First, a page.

The leak emanated from a gas main operated by Wales and West Utilities and has raised alarms due to its potential environmental impact.
Methane has 28 times higher heating potential than carbon dioxide (CO2) and is responsible for about 30% of the global temperature rise.
This particular leak was identified in Cheltenham in March, thanks to the efforts of Emily Dowd, a PhD researcher at Leeds University’s School of Earth and Environment and the National Centre for Earth Observation.
Initially focused on assessing methane leaks from landfill sites using satellite imagery, Ms Dowd stumbled upon the signs of a methane leak miles away from her intended target, originating from a gas pipeline belonging to Wales and West Utilities.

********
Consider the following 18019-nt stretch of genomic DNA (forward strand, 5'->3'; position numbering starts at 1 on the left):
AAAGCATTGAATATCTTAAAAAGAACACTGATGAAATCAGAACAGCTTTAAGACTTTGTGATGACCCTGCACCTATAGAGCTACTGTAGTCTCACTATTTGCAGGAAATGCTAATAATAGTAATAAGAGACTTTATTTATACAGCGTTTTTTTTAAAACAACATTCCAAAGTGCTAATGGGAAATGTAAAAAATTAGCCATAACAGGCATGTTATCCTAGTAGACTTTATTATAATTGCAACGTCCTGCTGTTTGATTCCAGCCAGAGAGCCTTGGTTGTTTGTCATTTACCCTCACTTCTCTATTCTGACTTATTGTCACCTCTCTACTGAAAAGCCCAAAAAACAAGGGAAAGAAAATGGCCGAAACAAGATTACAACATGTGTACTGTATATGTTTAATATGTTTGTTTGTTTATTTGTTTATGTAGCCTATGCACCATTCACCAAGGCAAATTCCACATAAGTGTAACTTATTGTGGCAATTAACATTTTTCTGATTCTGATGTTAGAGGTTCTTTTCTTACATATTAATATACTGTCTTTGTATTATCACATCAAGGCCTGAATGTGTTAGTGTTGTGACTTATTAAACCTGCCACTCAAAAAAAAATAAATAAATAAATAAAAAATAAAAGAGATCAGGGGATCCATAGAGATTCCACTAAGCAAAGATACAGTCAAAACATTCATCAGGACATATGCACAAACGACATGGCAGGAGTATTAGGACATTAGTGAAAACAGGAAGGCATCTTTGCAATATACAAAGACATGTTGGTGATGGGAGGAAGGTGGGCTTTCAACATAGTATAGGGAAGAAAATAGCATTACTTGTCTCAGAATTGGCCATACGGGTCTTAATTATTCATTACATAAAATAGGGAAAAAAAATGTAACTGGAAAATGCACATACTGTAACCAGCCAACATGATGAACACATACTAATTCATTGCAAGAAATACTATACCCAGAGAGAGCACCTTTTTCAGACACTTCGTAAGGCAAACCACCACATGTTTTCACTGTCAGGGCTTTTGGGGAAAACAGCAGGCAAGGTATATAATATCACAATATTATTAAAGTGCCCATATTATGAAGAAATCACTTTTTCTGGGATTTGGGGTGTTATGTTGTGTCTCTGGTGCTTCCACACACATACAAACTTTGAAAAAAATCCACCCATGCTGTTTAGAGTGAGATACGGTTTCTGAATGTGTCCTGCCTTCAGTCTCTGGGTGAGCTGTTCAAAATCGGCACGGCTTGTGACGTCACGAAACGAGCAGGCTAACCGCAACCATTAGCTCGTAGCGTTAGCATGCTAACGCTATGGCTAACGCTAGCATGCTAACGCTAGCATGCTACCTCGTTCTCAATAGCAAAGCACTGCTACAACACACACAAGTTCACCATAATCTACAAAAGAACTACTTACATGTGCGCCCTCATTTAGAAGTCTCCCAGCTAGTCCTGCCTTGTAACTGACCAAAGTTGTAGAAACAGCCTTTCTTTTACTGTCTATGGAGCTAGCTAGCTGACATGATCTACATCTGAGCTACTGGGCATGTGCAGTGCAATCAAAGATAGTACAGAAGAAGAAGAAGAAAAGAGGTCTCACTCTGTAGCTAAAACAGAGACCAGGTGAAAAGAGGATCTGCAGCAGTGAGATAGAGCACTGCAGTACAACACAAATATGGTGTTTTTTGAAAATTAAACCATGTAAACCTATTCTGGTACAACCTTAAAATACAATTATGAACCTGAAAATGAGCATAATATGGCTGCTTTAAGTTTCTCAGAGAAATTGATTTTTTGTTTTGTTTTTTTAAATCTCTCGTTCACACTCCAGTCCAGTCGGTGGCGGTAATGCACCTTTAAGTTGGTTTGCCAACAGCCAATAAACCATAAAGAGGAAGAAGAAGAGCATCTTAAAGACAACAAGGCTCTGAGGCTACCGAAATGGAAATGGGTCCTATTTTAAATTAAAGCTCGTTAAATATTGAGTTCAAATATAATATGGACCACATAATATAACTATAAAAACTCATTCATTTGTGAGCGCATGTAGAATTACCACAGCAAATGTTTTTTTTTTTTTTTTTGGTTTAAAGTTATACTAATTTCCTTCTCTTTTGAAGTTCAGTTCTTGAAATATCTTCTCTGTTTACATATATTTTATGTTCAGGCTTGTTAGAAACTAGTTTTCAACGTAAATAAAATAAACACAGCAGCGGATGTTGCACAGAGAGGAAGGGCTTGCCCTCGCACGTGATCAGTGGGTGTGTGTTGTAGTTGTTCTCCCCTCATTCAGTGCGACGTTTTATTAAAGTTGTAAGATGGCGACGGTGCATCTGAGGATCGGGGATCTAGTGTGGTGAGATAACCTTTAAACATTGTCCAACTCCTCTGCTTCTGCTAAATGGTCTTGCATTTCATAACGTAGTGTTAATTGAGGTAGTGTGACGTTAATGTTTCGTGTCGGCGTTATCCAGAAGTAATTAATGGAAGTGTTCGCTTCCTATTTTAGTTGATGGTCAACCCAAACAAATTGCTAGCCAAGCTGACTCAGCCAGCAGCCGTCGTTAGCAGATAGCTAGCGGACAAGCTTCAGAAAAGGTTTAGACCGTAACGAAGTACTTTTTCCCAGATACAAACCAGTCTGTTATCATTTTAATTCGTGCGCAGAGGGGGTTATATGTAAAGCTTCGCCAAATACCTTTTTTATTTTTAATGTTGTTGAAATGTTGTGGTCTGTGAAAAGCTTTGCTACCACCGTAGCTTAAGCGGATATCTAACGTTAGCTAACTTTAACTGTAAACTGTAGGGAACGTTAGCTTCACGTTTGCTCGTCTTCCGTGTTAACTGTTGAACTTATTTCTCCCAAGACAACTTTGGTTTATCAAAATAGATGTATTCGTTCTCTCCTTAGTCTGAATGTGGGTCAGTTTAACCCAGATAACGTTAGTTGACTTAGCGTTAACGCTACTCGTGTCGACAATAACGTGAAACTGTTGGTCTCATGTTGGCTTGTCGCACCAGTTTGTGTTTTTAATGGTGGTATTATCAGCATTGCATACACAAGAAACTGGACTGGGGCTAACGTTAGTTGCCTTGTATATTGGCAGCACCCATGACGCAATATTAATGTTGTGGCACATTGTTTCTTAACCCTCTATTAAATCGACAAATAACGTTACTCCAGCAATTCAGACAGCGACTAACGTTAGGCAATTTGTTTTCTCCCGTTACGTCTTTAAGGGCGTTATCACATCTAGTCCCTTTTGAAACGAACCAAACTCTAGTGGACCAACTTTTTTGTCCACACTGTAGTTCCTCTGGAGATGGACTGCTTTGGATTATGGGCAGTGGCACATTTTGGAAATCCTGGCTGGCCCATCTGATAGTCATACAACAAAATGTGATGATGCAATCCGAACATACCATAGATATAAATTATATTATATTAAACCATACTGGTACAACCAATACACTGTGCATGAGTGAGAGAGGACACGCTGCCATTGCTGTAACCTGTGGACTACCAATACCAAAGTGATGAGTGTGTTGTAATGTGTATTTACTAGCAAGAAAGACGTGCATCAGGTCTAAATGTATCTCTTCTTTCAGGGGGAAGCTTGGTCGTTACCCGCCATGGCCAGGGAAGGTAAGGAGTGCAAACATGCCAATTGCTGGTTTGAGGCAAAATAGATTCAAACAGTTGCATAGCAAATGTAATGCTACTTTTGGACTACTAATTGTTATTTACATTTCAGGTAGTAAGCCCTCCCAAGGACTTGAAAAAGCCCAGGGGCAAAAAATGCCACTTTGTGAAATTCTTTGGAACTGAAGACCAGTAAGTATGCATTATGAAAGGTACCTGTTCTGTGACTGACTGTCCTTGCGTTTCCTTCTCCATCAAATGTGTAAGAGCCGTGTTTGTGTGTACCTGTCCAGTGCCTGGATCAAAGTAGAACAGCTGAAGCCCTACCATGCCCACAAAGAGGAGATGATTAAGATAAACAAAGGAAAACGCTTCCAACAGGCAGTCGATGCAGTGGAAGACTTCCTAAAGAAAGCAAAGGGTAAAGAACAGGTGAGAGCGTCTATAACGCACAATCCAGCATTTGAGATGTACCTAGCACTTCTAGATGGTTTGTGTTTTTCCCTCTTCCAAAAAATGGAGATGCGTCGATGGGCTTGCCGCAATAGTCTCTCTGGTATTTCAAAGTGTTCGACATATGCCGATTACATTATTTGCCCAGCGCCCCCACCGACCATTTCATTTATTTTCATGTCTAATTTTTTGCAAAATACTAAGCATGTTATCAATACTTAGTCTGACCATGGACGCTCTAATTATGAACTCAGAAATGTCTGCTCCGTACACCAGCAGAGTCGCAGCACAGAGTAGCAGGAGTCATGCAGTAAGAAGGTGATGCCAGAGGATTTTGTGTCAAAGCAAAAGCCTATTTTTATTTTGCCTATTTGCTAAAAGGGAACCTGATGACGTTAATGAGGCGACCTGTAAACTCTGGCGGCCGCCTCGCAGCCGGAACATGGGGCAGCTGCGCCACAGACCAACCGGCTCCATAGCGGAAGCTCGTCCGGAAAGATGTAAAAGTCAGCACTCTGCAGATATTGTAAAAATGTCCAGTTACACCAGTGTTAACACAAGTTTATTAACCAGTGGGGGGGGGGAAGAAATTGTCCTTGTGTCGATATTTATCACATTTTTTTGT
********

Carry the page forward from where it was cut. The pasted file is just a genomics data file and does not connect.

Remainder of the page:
Ms Dowd’s discovery prompted collaborative efforts with methane emissions monitoring company GHGSat, the provider of the original satellite images, to conduct additional space surveys.
Simultaneously, a team from Royal Holloway University conducted ground-level measurements.
Ms Dowd said: “Finding this leak raises questions about the prevalence of such leaks and the need for a more thorough exploration to leverage the technology at our disposal.”
Wales and West Utilities became aware of the leak when a member of the public reported a gas smell.
They were already in the process of getting permission to replace the gas mains when the satellite technology spotted the leak.
The exact cause of the leak is still unknown.